Are you in love with seasonal produce at the peak of its ripeness? Do you want to buy local, thoughtfully grown fruits and vegetables? Do you like to save money on high-quality food? Don’t you wish that you could save less expensive produce for the middle of the winter?
If you answered yes to the above questions, then you might be a real foodie- and you might need a little preservation inspiration to save all that delicious real food to eat year round.
Whether it be from your garden, local farmer’s market, or just a really good grocery sale, preserving fresh, high-quality fruits and vegetables can help you to save money and eat better at any time of year.
While I’ve still got lots to learn about preservation, I’m certainly not a newbie either. Saving the harvest turns into my full-time job in the fall. But even I, as much as I am passionate about it, still get sick of preserving sometimes. And when that happens, I often just need a little motivation to get going again. For me, trying new recipes can serve as an incentive to get the job done.
That’s why I’m happy to share two preservation recipes from the Ultimate Healthy Living Bundle with you! (Many thanks to the authors for graciously allowing me to share the recipes!) The Bundle is a digital library of all things natural health and home, fitness, and food related- with a bunch of great bonuses to boot. I am SO thrilled about my copy, and it’s already served as a serious kitchen inspiration for me. (Because who doesn’t need a kick in the pants to keep up the cooking and canning sometimes?)
Up til the past year, most of my preservation has been done via canning. The acquisition of a dehydrator and the growing knowledge of other preservation methods changed this for me.
Dehydration Inspiration (Do you like how all these titles rhyme?)
The first recipe I’m sharing today is from Kendra Stamy of A Proverbs 31 Wife, author of Food Preservation Made Simple. In this practical introduction to basic preservation, Kendra gives beginning homesteaders an easy-to-follow guide to freezing, dehydration, and canning. Here’s Kendra’s method for a simple, but extremely flavorful favorite of mine- dehydrated tomatoes!
You may have tried sun-dried tomatoes, which normally come in a ridiculously expensive tiny jar at the grocery store. Most of us, however, probably wouldn’t prefer to dry our tomatoes outside in the sun, as they are highly prone to spoilage- and attract a lot of bugs besides. You can, however, make your own “sun-dried” tomatoes in a dehydrator at home very easily. (There are other methods of drying too, but that’s for another post.) Here’s how:
- Wash tomatoes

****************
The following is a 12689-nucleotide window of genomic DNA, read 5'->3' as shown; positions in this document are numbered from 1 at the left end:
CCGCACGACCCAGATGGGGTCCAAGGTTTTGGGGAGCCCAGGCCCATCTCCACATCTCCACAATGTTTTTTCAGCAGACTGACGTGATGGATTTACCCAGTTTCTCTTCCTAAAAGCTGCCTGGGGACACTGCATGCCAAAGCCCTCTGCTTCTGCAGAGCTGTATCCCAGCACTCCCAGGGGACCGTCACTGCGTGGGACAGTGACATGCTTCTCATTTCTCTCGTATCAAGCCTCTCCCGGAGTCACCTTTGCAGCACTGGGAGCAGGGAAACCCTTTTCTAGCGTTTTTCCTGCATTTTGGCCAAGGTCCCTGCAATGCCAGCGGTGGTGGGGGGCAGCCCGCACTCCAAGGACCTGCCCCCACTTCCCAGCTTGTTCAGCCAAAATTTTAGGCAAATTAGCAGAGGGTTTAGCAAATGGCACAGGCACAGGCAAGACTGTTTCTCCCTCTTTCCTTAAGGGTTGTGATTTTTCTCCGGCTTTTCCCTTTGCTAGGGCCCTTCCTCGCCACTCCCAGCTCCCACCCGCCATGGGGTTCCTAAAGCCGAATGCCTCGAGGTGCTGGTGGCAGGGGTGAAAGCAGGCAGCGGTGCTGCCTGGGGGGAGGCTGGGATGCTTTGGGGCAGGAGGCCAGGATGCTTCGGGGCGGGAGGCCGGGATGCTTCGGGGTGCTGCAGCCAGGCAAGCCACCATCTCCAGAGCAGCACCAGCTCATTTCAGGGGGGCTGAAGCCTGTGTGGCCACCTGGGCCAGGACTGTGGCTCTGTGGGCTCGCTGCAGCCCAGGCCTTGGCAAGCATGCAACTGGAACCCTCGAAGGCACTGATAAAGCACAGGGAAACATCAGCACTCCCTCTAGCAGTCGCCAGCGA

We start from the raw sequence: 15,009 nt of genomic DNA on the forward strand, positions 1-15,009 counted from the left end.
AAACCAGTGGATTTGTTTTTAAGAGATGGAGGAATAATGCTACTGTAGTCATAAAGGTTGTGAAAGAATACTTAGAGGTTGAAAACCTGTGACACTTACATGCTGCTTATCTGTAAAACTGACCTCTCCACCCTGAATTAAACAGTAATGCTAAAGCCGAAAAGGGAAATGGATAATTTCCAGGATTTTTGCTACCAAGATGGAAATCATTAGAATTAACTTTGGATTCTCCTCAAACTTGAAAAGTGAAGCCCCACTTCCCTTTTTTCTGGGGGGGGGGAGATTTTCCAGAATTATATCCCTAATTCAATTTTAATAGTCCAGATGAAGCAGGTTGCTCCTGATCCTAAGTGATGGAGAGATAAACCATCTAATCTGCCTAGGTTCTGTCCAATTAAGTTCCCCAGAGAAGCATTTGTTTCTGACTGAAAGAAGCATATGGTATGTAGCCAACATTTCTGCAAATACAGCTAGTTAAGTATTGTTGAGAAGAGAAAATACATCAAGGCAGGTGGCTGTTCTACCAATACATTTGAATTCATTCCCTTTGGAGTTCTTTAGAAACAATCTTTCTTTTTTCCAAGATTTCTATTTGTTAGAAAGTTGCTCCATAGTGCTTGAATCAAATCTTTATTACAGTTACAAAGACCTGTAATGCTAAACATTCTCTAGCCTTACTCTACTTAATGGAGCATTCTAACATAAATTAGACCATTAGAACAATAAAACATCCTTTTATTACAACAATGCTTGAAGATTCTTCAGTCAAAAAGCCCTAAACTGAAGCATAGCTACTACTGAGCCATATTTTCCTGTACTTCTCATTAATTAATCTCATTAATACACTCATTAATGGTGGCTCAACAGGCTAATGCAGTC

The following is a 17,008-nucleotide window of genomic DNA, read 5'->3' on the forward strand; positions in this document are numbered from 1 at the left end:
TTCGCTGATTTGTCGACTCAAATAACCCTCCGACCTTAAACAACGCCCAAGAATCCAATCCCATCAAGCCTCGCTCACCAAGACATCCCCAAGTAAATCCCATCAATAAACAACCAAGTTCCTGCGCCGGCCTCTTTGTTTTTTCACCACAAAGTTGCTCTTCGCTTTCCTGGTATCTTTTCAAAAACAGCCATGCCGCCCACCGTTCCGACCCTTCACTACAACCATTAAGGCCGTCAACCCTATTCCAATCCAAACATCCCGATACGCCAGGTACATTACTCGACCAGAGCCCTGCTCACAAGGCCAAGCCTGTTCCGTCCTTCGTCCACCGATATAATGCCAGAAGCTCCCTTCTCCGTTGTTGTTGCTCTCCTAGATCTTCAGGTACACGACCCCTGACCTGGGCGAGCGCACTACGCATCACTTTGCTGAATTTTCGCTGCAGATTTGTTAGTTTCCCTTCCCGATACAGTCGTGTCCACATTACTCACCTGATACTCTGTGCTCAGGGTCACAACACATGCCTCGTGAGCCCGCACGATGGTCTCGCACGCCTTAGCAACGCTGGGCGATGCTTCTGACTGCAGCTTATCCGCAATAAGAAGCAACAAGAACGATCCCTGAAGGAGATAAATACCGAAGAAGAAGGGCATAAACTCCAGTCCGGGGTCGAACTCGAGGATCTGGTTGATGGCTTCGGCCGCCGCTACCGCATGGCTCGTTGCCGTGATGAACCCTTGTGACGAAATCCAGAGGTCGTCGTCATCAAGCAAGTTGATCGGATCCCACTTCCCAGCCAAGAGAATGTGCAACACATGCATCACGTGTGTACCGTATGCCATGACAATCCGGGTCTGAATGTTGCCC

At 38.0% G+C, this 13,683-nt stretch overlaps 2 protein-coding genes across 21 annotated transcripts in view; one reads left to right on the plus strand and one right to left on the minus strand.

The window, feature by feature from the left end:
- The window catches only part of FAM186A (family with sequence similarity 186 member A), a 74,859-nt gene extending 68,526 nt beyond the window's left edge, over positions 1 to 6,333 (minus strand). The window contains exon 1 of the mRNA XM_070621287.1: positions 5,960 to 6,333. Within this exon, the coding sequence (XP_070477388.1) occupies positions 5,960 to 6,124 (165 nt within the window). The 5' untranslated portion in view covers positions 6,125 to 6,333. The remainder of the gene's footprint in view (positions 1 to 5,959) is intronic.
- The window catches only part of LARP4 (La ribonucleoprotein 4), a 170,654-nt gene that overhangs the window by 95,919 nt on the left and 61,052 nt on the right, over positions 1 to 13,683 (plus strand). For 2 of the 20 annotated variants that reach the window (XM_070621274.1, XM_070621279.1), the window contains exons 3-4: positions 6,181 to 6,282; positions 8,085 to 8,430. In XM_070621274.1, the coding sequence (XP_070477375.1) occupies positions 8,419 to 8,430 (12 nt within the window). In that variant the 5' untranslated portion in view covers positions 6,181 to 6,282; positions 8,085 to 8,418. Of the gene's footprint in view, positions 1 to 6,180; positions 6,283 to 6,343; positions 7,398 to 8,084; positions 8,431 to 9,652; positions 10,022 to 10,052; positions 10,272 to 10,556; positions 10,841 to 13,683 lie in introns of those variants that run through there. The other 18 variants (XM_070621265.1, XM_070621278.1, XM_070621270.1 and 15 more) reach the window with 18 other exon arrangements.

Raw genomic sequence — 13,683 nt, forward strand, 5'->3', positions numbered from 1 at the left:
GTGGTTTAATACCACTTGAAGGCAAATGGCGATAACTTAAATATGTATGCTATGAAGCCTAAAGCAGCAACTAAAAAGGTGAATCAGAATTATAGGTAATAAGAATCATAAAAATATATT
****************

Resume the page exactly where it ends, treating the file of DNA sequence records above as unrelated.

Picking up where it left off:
- Dip in boiling was just until skins split, then remove skins and slice 3/8″-1/4″ thick.
- Dehydrate at 155 for about 8 hours, or until tomatoes are leathery.
And you’re done. Bistro sandwiches, anyone? (These things are delicious in soups, sandwiches, on eggs, pretty much anywhere… give them a try!)
Fermentation Inspiration (Still rhyming. Sorry, can’t help myself.)
The second recipe I get to share with you today is from the gals of Oh Lardy! Tamara and Kelly wrote a friendly guide to all things fermented- Oh Lardy’s Guide to Fermentation. The book gives a thorough and entertaining read on the why and how of fermenting, and a great variety of recipes to try too. This was book was a great introduction for a beginner like me!
We’ve been trying our hand at fermenting several vegetables over the last several months- green beans, radishes, red peppers, and most recently, sauerkraut. But I had never quite built up the gumption to try fermented fruit. I decided that my end-of-summer peach overload was a perfect reason to give it a try. Here’s Oh Lardy’s fermented version of peach chutney:
Fermented Peach Chutney
- 1 ½ c peeled and chopped peaches
- Juice of 1 lemon
- Grated zest of 1 lemon
- 2 T organic sugar
- ¼ c raisins
- ¼ t cinnamon
- ¼ t allspice
- dash nutmeg
- pinch of sea salt
- 2 T whey or ½ t culture starter
- Filtered water
- Mix ingredients together (except water)
- Add to pint-size mason jar. Press down with wooden spoon or clean fist.
- Cover with a bit of filtered water if necessary.
- Put on lid and leave at room temperature for 2 days.
- Transfer to refrigerator and enjoy! Will last 1-2 months in refrigerator.
I was surprised by how much I enjoyed this. It’s pleasantly tangy enough to know that you’re getting a dose of good bacteria by eating it, but sweet enough that my kids keep asking me for “another spoonful of chutney, please?” Sure thing, guys. 🙂
Want more real-food preservation and inspiration to keep you going for a long time? The Ultimate Healthy Living Bundle, as part of its many resources, features a fantastic collection of 23 real-food focused books to inspire your kitchen. From freezer cooking to meal planning, salad dressing to drinks, lunches to cheeses, and learning to culture food, the bundle’s got you covered.
Have other foodie interests? This virtual library also includes paleo and allergy-friendly e-books. Want to think outside the kitchen? You can use the bundle read up on natural remedies, homesteading basics, essential oils, healthy kids, fitness, and natural home care too. The bundle doesn’t stick around forever though- it’s only available September 9th-14th. Want to snag yours before it’s gone? Find out more here.
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